Anticipation-junkie that you know that I am means I can’t wait to see what’s coming in 2014. Already penciled in are King Mackerel & the Blues are Running (Feb. 27 & 28/Playmakers Theatre), a South Wing show (Feb./TBA), Crosby, Stills & Nash (Mar. 24/DPAC), and Desert Rose Band (Aug./The ArtsCenter).

A while back as I was walking in my usual hurry-up with an old friend, he (being about 10 steps behind me) whoa’d me down and seriously wounded my strong sense of Southern-inity by saying that I had clearly lost my mosey.  Glory be, he was right. All too aware that life is full of every day gifts that fly right past unopened, my plan for 2014 is to take back my mosey. And, oh yeah, I’m counting on your help with that. For all of you who just saw me through one of the scariest bits of my life, I love and thank you from the bottom of my heart.

penflourishleft
ShuffleShufflin’ in to 2014
Home on the River (King Mackerel & the Blues are Running)
Story of Love (Desert Rose Band)
Marrakesh Express (CSN)
The 59th Street Bridge Song (Simon & Garfunkel)
One Short Night (Grace Potter & the Nocturnals)
Everything by Mandolin Orange

Advertisements

Break an Egg + Shufflin’ wit da Chefs

At some point in the mid-’80s, my rock stars went from cutting records to cutting onions. I was star chef-struck and proud of it. My sister lived in New York City, so instead of theater tickets, we’d plan and save in order to lunch at one of the top-rated restaurants. First was La Côte Basque, followed by the original Bouley, and then La Grenouille, where I had a coq au vin that near ’bout made me cry outloud. While living in London and attending culinary school,  (yeah, yeah, yeah, I can already hear you commenting on the irony of a cooking school in England) several of my classmates and I pinched enough pence to eat at Aubergine, newly opened by the temperamental Gordon Ramsey, yet unknown outside of London. The food was exquisite, but the screaming from the kitchen all but ruined the experience.

Chefs were just on the verge of becoming celebrities, and my list of memorable meals and chef meetings is long and satisfying. My first real high-profile face-to-face encounter with a chef was at the Fancy Food Show in Chicago in 2001 at a seminar by Charlie Trotter. I waited two hours in line to talk to him and get a book signed. I never got to eat there before they closed and sadly, Trotter died on Nov. 5 at age 54. At another food show in NYC, I finagled my way into the bathroom line behind Sara Moulton. Damn near dogged Rick Bayless until he knew my name.  I was a mostly rambling mess while Anthony Bourdain signed Kitchen Confidential, until we started talking about The Ramones and agreed that any day you woke up and Keith Richards was still alive was a good day. Lesson learned after I nursed a rather pitiful years-long crush on David Rosengarten imagining “if he only knew me ….” and “if I could only have dinner with …” then when I got to spend an entire day with him, which included taking him to Allen & Sons (lunch) and Lantern (dinner),  could barely put one intelligent word in front of the other.  Picking up the dinner check, I realized that I was signing off on my “if only” fantasy and went into brief mourning as the perfect crush melted faster than chocolate in a hot car.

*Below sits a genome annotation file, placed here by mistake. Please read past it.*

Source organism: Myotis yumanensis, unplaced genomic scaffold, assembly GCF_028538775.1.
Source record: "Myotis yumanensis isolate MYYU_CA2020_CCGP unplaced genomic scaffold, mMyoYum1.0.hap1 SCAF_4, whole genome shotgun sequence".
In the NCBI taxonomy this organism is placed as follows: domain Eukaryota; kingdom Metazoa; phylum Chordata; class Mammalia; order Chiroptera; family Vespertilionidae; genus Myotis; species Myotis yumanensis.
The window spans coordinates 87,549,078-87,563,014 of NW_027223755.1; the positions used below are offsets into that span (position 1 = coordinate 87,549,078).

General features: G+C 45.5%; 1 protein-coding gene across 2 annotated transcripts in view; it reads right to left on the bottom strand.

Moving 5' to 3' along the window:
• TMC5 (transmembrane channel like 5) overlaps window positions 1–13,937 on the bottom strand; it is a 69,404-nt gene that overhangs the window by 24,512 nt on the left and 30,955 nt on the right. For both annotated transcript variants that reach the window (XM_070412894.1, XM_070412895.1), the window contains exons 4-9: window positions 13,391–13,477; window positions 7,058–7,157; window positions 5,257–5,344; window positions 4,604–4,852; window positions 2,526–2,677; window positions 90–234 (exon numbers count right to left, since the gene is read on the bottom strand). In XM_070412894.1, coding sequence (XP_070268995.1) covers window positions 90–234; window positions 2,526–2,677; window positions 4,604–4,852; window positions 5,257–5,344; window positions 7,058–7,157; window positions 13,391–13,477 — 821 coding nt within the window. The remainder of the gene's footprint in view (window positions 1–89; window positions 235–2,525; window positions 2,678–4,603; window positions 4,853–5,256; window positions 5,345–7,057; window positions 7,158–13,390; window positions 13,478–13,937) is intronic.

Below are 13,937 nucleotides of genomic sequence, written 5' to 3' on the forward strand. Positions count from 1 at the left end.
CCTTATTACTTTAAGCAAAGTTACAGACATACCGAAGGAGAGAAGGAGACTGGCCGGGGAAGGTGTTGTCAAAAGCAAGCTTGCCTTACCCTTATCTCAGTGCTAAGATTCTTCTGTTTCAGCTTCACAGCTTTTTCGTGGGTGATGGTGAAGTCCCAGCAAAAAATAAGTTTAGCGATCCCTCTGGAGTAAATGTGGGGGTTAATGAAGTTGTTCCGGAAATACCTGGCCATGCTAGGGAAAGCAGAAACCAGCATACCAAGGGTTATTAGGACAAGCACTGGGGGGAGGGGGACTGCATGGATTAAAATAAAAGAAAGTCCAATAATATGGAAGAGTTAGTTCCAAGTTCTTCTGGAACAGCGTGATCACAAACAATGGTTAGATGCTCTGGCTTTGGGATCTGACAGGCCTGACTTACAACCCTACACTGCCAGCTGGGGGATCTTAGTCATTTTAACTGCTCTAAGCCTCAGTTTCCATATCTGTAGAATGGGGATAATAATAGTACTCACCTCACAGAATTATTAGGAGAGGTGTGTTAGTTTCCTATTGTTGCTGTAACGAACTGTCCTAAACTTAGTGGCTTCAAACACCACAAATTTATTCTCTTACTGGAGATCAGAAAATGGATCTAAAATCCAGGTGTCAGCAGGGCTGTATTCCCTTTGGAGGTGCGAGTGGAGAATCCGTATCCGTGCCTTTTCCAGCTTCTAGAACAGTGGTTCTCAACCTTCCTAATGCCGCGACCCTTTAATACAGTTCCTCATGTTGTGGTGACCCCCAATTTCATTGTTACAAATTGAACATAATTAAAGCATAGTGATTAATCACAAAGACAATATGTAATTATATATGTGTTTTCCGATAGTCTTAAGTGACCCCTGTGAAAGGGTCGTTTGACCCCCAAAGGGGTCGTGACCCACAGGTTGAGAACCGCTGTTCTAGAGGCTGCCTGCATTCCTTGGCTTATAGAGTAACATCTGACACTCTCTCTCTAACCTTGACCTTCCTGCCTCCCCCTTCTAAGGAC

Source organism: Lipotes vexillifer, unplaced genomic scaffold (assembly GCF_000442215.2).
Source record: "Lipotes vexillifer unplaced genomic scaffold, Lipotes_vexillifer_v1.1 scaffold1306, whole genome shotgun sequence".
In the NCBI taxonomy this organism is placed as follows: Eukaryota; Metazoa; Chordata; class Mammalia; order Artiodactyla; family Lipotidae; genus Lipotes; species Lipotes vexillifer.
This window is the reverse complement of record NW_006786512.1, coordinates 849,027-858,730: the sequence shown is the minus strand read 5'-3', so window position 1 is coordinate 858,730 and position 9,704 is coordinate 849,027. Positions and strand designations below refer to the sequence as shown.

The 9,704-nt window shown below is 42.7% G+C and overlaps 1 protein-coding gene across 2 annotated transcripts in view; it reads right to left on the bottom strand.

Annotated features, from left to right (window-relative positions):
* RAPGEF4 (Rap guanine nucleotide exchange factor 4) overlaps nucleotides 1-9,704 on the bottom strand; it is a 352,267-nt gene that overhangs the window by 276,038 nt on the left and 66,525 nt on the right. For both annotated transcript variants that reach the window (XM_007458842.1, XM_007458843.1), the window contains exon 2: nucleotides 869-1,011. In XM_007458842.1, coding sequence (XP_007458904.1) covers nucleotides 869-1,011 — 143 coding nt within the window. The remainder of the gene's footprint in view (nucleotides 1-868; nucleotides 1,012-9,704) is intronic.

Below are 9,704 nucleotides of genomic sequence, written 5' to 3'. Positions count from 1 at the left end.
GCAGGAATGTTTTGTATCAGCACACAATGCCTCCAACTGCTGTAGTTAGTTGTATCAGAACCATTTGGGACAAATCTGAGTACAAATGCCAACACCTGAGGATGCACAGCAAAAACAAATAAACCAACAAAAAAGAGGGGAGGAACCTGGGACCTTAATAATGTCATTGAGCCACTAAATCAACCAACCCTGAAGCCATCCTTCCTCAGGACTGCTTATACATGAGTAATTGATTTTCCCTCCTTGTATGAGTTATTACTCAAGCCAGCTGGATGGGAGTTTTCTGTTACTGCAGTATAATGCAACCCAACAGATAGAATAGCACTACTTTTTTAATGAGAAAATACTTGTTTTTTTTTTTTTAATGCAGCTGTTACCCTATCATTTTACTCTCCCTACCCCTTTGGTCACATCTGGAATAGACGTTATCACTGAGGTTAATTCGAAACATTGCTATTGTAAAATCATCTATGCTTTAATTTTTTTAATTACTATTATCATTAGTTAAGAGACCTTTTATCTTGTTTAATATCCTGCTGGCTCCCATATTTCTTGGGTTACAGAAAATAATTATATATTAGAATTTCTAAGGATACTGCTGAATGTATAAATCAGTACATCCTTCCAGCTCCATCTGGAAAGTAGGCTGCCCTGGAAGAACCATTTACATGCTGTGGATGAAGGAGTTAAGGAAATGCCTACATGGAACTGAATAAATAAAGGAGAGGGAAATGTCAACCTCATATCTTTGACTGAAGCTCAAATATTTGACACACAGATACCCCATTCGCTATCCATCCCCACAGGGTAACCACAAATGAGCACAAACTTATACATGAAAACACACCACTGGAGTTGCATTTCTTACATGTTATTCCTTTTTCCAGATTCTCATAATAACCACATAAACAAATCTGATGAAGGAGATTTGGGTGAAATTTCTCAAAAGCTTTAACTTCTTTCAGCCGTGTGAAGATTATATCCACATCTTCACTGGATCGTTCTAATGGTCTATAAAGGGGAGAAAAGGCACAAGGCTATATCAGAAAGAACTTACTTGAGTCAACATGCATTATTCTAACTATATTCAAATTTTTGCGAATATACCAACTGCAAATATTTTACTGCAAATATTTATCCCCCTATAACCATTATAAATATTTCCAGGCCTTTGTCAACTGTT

It almost goes without saying at this point: the food scene in Chapel Hill/Durham/Raleigh is becoming legendary. That’s evidenced not just by our own extraordinary rock star chef talent in the Triangle, but by the growing handful of high-profile chefs and restaurant owners who now stop here on book tours or to give cooking lessons where once we were in the flyover zone between Atlanta and NYC. I actually felt heat rise when I heard about these upcoming book signings and chef appearances.

LionelVatinetIf you’re unfamiliar with La Farm Bakery in Cary, well, shame on you. Lionel Vatinet is a master, and La Farm products are available at all area Whole Foods. Get thee toward a croissant.

_____________________________________________________

JohnBesh

New Orleans Chef John Besh, owner of nine restaurants, has won so many awards it’s hard to keep track of them, from being named one of the 10 Best New Chefs in America by Food & Wine in 1999 to claiming the 2006 James Beard Award for Best Chef in the Southeast. Besh is all over Food Network, competing on Iron Chef America and Top Chef Masters, and even appearing in a season one episode of HBO’s Treme.